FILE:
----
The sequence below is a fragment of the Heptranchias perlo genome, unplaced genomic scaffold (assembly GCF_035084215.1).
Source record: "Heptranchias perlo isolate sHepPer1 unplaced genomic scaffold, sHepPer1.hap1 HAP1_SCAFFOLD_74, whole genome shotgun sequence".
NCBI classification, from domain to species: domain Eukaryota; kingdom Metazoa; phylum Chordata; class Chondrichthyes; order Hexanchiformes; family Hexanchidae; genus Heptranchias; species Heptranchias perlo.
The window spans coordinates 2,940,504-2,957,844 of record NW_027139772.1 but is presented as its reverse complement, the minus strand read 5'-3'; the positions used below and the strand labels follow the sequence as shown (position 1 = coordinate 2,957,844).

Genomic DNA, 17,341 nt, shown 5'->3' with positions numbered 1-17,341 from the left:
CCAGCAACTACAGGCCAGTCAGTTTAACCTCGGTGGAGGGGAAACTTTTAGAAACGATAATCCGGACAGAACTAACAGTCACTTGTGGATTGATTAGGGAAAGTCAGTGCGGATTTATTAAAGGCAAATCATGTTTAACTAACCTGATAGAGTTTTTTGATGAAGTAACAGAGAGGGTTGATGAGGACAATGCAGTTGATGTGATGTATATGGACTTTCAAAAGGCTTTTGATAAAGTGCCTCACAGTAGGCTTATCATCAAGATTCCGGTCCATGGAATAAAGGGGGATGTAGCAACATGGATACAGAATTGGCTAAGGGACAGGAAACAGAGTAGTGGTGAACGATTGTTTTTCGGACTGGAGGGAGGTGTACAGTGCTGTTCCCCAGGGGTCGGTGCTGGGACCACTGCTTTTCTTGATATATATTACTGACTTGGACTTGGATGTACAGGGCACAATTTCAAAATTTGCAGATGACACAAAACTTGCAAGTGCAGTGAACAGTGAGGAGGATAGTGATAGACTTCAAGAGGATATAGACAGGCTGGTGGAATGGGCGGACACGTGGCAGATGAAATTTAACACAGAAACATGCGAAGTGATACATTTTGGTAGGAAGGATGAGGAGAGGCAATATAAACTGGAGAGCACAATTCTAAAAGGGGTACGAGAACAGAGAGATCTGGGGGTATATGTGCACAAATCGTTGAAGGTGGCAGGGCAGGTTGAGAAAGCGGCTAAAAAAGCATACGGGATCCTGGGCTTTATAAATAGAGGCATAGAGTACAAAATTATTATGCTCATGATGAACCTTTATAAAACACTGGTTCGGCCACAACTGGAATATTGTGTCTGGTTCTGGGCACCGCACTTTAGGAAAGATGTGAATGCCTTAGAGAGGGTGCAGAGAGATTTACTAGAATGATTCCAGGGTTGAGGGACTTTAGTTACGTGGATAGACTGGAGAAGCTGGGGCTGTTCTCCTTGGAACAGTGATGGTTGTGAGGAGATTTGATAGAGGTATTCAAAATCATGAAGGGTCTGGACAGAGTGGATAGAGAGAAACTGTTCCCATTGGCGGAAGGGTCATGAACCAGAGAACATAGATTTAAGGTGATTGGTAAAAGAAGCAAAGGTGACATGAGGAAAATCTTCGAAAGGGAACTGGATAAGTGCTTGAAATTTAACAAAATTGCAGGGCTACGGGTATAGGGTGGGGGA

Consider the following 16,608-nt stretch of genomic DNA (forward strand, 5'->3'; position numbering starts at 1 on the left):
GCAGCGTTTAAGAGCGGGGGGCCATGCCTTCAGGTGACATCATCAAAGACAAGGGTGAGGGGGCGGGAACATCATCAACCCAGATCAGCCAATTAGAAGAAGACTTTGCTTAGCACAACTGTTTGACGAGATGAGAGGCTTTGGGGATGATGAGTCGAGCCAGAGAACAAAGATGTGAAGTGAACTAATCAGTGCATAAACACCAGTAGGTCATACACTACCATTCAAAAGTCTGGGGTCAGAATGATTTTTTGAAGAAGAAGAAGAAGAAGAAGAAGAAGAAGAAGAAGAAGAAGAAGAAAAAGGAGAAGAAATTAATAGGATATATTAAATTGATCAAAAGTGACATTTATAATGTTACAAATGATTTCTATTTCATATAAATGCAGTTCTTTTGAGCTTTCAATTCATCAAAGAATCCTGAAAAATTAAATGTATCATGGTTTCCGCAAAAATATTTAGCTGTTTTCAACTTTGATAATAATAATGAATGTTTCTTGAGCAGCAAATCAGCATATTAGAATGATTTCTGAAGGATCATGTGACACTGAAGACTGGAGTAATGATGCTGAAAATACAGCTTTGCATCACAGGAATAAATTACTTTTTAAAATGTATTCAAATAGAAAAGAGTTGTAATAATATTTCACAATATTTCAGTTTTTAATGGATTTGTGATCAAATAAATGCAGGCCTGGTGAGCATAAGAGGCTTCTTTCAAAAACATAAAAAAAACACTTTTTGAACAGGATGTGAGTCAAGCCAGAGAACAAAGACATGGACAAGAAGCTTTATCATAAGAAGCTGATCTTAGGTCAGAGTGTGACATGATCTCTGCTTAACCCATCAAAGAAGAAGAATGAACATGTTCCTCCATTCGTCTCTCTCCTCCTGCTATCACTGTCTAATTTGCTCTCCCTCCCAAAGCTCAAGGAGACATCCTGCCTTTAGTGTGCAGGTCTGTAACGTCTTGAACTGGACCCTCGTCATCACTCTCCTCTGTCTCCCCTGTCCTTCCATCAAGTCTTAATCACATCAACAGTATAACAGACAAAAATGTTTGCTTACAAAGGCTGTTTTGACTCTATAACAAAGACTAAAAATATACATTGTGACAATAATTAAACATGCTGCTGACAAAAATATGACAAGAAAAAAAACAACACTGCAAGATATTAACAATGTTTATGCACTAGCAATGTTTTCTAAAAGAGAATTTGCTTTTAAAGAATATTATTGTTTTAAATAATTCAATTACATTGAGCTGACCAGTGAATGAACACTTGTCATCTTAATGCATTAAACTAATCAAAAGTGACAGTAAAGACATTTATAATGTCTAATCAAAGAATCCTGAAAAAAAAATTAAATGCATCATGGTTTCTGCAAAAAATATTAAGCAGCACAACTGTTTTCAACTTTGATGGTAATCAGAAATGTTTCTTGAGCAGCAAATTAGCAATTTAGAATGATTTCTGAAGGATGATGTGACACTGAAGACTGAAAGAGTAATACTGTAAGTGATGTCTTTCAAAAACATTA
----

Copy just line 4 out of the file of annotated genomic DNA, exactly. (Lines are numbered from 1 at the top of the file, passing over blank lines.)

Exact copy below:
The window spans coordinates 2,940,504-2,957,844 of record NW_027139772.1 but is presented as its reverse complement, the minus strand read 5'-3'; the positions used below and the strand labels follow the sequence as shown (position 1 = coordinate 2,957,844).